The forgiveness ceremony that occurred at the Standing Rock reservation as part of the veterans coming to support the water protectors has not been widely reported, but is, I think, a significant part of the many remarkable things that have been occurring there this year. The uniting of so many Native American tribes, the largest since the battle of Little Bighorn in 1876, and the power of the elders and the people, with their amazing, disciplined dedication to practicing nonviolence, even in the face of intense violence, has been inspirational, capturing the admiration of so many across the globe.
The environmental movement has welcomed the leadership of a people and their culture that always has, and continues to show how human beings should live in relation to mother Earth and all our relations. This was expressed so well with the following statement from New England Yearly Meeting of Friends (Quakers) after a visit to Standing Rock:
“When we saw the camp it struck us that we were witnessing a vision of the future. We understand this to mean two things: We were reminded that growing climate disruption will increasingly force people from their homes, creating many more such makeshift camps in our world, in the shadow of repressive force. But equally striking was the fierce assurance we felt that many more will be led to such bold acts of holy obedience, coming together across our differences to do the work of God in these times.”
According to SALON online, Wes Clark Jr., was part of a group of veterans at Standing Rock who on the day after the Army Corps announcement, joined Native American tribal elders in a ceremony celebrating the Dakota Access Pipeline easement denial. After several Native elders spoke, thanking the veterans for their support, Wes Clark and the veterans joining him at the ceremony knelt before the elders, and he said:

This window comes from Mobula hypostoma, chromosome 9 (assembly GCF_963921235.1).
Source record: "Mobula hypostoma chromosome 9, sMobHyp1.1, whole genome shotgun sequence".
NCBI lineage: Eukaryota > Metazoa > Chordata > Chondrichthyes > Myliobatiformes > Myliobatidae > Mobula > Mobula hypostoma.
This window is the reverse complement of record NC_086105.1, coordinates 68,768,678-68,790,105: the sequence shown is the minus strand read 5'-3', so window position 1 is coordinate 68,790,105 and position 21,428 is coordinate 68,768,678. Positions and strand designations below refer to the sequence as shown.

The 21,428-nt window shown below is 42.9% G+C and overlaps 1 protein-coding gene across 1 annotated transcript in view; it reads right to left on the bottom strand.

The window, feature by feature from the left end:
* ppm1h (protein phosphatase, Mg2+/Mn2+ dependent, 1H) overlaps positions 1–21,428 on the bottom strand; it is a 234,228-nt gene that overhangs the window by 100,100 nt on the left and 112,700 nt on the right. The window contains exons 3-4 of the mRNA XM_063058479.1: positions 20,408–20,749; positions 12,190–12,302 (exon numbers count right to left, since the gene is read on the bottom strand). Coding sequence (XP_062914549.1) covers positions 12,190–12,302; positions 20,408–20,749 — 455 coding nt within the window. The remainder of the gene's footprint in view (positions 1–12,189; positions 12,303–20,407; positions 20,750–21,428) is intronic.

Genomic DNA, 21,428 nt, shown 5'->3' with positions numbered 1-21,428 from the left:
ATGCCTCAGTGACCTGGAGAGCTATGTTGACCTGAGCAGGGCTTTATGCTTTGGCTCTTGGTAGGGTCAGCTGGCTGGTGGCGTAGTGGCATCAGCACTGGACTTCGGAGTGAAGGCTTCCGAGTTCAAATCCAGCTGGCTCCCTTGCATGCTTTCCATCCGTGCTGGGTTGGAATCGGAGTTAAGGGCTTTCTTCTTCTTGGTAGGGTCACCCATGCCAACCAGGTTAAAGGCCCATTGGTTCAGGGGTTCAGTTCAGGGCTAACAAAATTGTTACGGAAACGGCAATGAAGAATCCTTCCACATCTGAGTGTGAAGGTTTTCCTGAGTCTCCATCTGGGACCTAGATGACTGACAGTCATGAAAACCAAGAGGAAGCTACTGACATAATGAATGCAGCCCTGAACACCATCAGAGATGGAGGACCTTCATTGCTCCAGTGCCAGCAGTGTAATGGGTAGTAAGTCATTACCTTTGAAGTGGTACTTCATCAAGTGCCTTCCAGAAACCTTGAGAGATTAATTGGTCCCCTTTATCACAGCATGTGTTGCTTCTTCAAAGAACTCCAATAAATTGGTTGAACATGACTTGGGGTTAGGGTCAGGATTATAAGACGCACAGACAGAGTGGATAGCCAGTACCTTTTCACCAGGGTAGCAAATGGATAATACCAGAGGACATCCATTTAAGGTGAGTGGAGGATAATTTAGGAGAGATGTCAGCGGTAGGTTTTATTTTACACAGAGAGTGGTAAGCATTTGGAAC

“Many of us, me particularly, are from the units that have hurt you over the many years. We came. We fought you. We took your land. We signed treaties that we broke. We stole minerals from your sacred hills. We blasted the faces of our presidents onto your sacred mountain. When we took still more land and then we took your children and then we tried to make your language and we tried to eliminate your language that God gave you, and the Creator gave you. We didn’t respect you, we polluted your Earth, we’ve hurt you in so many ways but we’ve come to say that we are sorry. We are at your service and we beg for your forgiveness.”
According to USA Today, Chief Leonard Crow Dog, a Lakota spiritual leader, placed his hand upon Clark’s head. “We are Lakota Sovereign nation. We were a nation, and we’re still a nation,” he said. “We have a language to speak. We have preserved the caretaker position.” The chief added: “We do not own the land. The land owns us.”